More social reforms are due to enable the landless to own their lands, earn their livelihood, and enjoy a higher stand­ard of living. It is never enough to promise social justice. Our most effective answer to Communism is a genuine strengthening of our national social program for the definite and positive improvement of the people’s welfare.

Our immediate need is to provide adequate wherewithal to carry out our social amelioration program. The reduc­tion of our appropriation for this purpose last year has greatly handicapped our relief and assistance to the needy.


I trust that you will act upon the pending minimum wage bill. We want no regions or industries in the Philippines to fatten on underpaid labor.

The Conventions and Recommendations under the Inter­national Labor Organization to which the Philippines is a party should be ratified. They deal with the means of pro­tecting our workers and promoting industrial harmony. They embody the most notable experiences of practically all the countries of the world, and provide us with a highly dependable guide for constructive social and labor legislation. Both the Workmen’s Compensation Act and the Woman and Child Labor Law, and other laws, parts of which have be­come obsolete, must also be revised to make them more responsive to the present needs of our people.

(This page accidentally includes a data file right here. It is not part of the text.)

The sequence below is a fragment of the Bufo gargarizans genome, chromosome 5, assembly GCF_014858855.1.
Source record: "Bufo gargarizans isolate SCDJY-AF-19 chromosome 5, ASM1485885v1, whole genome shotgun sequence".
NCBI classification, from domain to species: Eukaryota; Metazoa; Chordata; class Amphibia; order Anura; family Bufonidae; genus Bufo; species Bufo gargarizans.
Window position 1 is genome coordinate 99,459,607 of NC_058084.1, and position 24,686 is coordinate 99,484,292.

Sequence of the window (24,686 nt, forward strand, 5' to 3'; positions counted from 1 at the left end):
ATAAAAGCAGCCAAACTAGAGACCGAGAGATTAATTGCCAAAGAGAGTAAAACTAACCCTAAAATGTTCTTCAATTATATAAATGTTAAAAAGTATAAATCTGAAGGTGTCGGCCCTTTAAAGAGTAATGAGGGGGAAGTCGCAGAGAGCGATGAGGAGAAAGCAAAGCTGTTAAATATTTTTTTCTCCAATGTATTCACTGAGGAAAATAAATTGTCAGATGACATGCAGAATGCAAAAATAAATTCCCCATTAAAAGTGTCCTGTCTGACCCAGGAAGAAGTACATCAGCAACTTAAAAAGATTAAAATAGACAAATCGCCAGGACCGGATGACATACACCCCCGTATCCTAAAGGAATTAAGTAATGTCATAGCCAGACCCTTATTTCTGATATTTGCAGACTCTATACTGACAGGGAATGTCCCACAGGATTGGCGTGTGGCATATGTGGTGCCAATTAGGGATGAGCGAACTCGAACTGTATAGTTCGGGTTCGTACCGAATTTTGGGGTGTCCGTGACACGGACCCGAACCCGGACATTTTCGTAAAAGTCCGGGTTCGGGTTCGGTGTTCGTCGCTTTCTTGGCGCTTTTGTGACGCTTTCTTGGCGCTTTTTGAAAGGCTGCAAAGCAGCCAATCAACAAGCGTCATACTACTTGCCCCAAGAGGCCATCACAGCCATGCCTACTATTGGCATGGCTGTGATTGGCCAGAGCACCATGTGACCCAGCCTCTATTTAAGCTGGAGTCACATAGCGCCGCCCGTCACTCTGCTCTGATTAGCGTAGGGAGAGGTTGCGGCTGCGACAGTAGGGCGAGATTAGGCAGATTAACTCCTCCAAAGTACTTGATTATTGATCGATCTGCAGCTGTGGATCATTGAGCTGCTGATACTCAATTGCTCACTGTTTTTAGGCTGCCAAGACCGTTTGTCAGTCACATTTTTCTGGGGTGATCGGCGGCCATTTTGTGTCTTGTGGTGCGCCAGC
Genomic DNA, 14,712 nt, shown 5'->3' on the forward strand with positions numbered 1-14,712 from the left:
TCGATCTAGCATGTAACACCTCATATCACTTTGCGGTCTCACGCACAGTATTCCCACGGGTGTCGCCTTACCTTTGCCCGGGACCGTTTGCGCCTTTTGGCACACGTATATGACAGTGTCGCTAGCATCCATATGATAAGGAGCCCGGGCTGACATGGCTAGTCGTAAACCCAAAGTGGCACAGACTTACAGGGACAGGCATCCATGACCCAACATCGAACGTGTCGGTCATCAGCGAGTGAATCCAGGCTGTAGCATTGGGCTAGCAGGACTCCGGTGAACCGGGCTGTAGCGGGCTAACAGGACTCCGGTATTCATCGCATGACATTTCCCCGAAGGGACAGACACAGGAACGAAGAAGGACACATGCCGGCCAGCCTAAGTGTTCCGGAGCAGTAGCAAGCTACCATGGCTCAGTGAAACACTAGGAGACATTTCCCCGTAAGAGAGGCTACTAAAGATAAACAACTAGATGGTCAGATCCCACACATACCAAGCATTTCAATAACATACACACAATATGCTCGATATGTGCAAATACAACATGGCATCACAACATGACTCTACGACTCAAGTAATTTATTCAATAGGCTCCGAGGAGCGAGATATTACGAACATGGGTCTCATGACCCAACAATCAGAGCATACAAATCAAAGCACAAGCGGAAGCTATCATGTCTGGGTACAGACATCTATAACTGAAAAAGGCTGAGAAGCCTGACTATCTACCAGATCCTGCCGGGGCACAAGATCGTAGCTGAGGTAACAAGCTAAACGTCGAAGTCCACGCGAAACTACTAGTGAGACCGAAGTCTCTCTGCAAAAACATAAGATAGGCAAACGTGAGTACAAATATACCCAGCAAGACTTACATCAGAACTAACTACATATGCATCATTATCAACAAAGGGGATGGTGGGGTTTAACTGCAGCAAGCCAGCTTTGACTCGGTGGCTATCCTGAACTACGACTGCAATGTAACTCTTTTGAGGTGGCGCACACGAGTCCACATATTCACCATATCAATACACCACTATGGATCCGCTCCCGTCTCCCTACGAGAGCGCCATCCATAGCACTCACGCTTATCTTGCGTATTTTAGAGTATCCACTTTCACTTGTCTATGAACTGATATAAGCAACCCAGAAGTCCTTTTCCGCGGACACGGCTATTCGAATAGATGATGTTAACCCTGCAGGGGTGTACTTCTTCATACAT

Despite limited finances, we have been able to accom­modate all the children seeking admission in the public schools. But mere admission is not enough. We must pro­vide a type of education adequate to produce constructive, honest, efficient, disciplined, and loyal citizens.